All posts by Dorothy

General Jack and Warrior

Warrior was called “the horse the Germans couldn’t kill.” He was a war horse. The 15.2 hand Thoroughbred gelding was General Jack Seely’s charger. Gen. Seely was a British career soldier and MP. He was also the first commanding officer of the Canadian Cavalry Brigade.

Warrior and Seely painting by Munnings Canadian War MuseumThe Brigade was comprised of three cavalry units and an artillery battery. They were:

• Royal Canadian Dragoons
• Lord Strathcona’s Horse (Royal Canadians)
• 2nd King Edward’s Horse (The King’s Overseas Dominions Regiment)
• The Fort Garry Horse (replaced the British 2KEH in1916)
• Royal Canadian Horse Artillery

Lucky man, lucky horse

Seely himself was called “the luckiest man in the Army.” He and Warrior narrowly missed death many times over four years of battle. They both returned to their home in England.

Seely and Warrior arrived in France in August 1914. Warrior first saw shell fire the next month at Mons in September 1914. In December, Seely was made commander of the Canadian Cavalry Brigade. He and Warrior were at the 2nd Battle of Ypres in 1915, where the dismounted Brigade fought as infantry. They were at the Somme on July 1st 1916. In 1917 they were at Passchendaele and then Cambrai. In March 1918 Warrior and Seely led one of the last cavalry charges in modern warfare. It was the Battle of Moreuil Wood. The renowned horse artist Sir Alfred Munnings painted the scene.

Alfred_Munnings-Moreuil-Wood-wikicommons

War is over

In April 1918 General Seely inhaled poisonous gas. So his war was over. But Warrior’s was not. He stayed until the end. General R. W. Patterson took over command of the Canadian Cavalry Brigade, with Warrior as his mount. Finally, in December of 1918, Warrior returned to Seely’s home on the Isle of Wight.

Jack Seely continued his political career after the war. He did not forget, though, that many hundreds of thousands of British horses remained in Europe. He spoke to his friend and colleague Sir Winston Churchill. Churchill, a soldier who knew the value of these horses’ service, successfully repatriated about 60,000 of them.

Queen-Mary-with-Warrior-1934-warriorwarhorse.comGeneral Seely was made Baron Mottistone in 1933. Warrior was a respected celebrity. He attended remembrance events and greeted visiting dignitaries to the island, like Queen Mary. He won the 1922 Isle of Wight point-to-point, a race his sire had won 15 years earlier. Jack Seely wrote several memoirs, including My Horse Warrior. It was illustrated by Sir Alfred Munnings.

Gen Seely and Warrior warriorwarhorse.comSeely and Warrior lived at Mottistone Manor for the rest of their lives. Warrior died in 1941, at nearly 33. Lord Mottistone died age 77 in 1947.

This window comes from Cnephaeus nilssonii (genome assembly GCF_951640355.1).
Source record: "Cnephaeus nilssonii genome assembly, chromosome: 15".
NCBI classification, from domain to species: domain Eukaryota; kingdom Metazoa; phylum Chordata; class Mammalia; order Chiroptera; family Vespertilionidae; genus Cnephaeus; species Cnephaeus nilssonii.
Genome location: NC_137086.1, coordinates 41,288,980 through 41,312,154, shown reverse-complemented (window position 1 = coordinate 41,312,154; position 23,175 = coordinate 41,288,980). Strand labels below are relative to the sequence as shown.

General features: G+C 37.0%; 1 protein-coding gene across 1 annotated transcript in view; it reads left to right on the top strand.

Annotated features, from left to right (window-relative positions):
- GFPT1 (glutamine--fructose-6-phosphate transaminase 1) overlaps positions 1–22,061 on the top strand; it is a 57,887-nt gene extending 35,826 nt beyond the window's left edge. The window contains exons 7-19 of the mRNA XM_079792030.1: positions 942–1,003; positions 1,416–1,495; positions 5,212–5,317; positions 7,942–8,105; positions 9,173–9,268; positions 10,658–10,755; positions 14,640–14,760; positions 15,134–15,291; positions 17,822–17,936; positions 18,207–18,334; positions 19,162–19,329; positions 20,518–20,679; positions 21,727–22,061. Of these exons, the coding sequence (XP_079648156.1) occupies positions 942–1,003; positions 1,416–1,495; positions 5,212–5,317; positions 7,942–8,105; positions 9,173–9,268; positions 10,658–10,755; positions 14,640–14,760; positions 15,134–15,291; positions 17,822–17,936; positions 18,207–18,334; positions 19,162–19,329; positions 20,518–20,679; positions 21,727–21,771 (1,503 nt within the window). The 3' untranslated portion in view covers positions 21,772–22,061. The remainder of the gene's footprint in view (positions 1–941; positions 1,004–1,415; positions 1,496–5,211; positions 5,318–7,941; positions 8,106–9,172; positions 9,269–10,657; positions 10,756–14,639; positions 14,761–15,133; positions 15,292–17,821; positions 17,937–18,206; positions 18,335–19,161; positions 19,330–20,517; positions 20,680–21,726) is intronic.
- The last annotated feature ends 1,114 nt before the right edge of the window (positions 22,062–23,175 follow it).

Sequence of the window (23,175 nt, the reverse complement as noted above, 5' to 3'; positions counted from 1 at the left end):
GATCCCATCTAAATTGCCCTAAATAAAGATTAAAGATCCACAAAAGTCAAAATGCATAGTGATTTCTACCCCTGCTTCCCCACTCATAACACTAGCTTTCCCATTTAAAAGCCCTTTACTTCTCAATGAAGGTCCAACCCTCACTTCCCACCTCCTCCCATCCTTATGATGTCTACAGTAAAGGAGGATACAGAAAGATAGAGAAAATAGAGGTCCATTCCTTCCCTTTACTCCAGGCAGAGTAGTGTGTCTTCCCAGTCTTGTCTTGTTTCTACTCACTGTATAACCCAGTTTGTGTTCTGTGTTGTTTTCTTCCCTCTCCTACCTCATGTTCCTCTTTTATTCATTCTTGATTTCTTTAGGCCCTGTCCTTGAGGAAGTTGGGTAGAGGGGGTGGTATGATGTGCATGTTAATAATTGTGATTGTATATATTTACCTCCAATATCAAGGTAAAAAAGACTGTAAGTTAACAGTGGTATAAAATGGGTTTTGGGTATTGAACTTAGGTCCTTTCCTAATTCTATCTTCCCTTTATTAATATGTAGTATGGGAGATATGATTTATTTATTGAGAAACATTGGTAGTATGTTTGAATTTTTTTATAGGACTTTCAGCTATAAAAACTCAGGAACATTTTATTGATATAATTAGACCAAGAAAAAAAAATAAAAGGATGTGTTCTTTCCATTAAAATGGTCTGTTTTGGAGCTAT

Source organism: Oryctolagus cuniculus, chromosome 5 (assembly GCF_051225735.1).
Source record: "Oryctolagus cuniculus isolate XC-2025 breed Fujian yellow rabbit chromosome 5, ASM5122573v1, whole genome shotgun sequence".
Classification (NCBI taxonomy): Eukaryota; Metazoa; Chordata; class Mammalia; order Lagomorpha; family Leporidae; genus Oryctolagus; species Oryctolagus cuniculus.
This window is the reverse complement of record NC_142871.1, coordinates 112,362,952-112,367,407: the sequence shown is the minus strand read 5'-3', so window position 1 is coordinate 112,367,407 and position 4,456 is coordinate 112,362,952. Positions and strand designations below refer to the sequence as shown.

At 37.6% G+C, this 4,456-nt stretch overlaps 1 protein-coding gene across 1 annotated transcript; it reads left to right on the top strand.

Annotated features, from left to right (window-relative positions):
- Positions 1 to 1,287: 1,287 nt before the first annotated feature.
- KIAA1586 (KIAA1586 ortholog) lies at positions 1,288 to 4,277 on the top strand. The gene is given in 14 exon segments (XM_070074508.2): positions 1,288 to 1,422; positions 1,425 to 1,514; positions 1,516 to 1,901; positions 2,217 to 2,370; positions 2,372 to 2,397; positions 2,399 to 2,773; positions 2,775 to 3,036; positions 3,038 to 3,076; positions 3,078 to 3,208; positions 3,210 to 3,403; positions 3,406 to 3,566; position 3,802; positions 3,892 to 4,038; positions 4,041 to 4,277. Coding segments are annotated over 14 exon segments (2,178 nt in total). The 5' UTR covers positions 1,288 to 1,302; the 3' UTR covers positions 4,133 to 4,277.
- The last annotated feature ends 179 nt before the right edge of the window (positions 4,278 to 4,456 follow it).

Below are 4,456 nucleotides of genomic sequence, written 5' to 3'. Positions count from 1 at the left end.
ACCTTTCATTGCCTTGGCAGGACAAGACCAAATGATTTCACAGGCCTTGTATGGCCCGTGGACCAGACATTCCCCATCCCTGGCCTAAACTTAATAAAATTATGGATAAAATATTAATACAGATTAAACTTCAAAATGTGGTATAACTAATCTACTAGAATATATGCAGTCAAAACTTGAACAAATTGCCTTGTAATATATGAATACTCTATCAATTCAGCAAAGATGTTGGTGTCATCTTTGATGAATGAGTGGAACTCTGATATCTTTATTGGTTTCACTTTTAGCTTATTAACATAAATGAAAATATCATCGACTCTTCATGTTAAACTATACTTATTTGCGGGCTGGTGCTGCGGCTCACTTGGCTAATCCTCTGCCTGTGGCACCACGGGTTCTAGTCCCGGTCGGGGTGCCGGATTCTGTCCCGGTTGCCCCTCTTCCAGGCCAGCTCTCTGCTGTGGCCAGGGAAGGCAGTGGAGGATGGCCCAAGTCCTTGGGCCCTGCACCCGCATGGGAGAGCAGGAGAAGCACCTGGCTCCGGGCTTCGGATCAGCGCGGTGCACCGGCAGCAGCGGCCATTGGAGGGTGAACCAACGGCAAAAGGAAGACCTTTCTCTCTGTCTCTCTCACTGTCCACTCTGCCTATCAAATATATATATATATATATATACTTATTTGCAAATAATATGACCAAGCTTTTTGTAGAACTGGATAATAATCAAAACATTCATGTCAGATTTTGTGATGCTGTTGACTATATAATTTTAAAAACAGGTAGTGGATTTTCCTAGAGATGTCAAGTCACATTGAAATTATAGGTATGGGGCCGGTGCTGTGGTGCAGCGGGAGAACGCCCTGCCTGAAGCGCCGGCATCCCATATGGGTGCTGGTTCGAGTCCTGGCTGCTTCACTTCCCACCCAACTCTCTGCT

Warrior was sired by Straybit, bred by Mr. E. Hobson. Straybit was by Burnaby out of Myrthe. Warrior’s dam was called Cinderella. Her registered name is not known, and so neither is her ancestry. Seely bought her in 1902 after watching her in military manoeuvres.

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Warrior pedigree from Pedigree Query – tap to enlarge

Jack – or John Edward Bernard Seely – was the son of Sir Charles Seely, 1st Baronet, and Emily Evans. Sir Charles too was an MP and son of an MP. Jack had seven children with his first wife Emily Crichton, and a son and stepson with second wife Evelyn Murray Nicholson. Military and political service, the Isle of Wight and horses are found throughout the careers of his descendants.

Tap for Amazon

Brough Scott, son of Seely’s daughter Irene, is a horse racing journalist and former jockey. He wrote a biography of his grandfather entitled Galloper Jack and reissued My Horse Warrior. In honour of the centenary of World War I, Warrior was awarded the Dickin Medal for animal bravery in 2014. On his website Warrior, Scott writes:

“His greatness was also in the simple, uplifting, heroism of having faced danger without flinching and never having let fear take the reins. That same heroism was shown by the hundreds of thousands of horses and mules that were not blessed with Warrior’s outrageous slice of fortune for survival.”

Canadian Triple Crown

Mighty Heart has a chance today to be the 13th Canadian Triple Crown winner. The three-year-old colt won the Queen’s Plate at Woodbine, the Prince of Wales Stakes at Fort Erie, returning to Woodbine for the Breeders’ Stakes. (TSN 5-6 pm ET)

Mighty-Heart-Queens-Plate-CBC.ca
Mighty Heart at Queen’s Plate, cbc.ca

The Canadian Triple Crown is a test of a horse’s ability at different lengths and on different surfaces. The Queen’s Plate is 1¼ miles on a synthetic track, the Prince of Wales 1 3/16 miles on dirt and the Breeders’ Stakes 1½ miles on turf. So a horse has to be equally adept with all three surfaces and lengths. A test for champions.

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Queensway, 1st winner 1929

The three races have been run since 1929. But they didn’t formally become known as the Triple Crown until 1959. The five winners in those first 30 years, however, are included in the list of 12 Triple Crown champions. Their names, with sire and dam, are below.

12 in 91 years

  • 1932  Queensway (filly, Old Koenig / Chrysoberil
  • 1939  Archworth (Worthmore / Archipelago)
  • 1945  Uttermost (Soleil Du Midi / Uppermost)
  • 1955  Ace Marine (Ace Admiral / Mazarine)
  • 1956  Canadian Champ (Windfields / Bolesteo)
  • 1959  New Providence (Bull Page / Fair Colleen)
  • 1963  Canebora (Canadian Champ / Menebora)
  • 1989  With Approval (Caro / Passing Mood)
  • 1990  Izvestia (Icecapade / Shy Spirit)
  • 1991  Dance Smartly (filly, Danzig / Classy ‘N Smart)
  • 1993  Peteski (Affirmed / Vive)
  • 2003  Wando (Langfuhr / Kathie’s Colleen)

Northern Dancer’s great-greats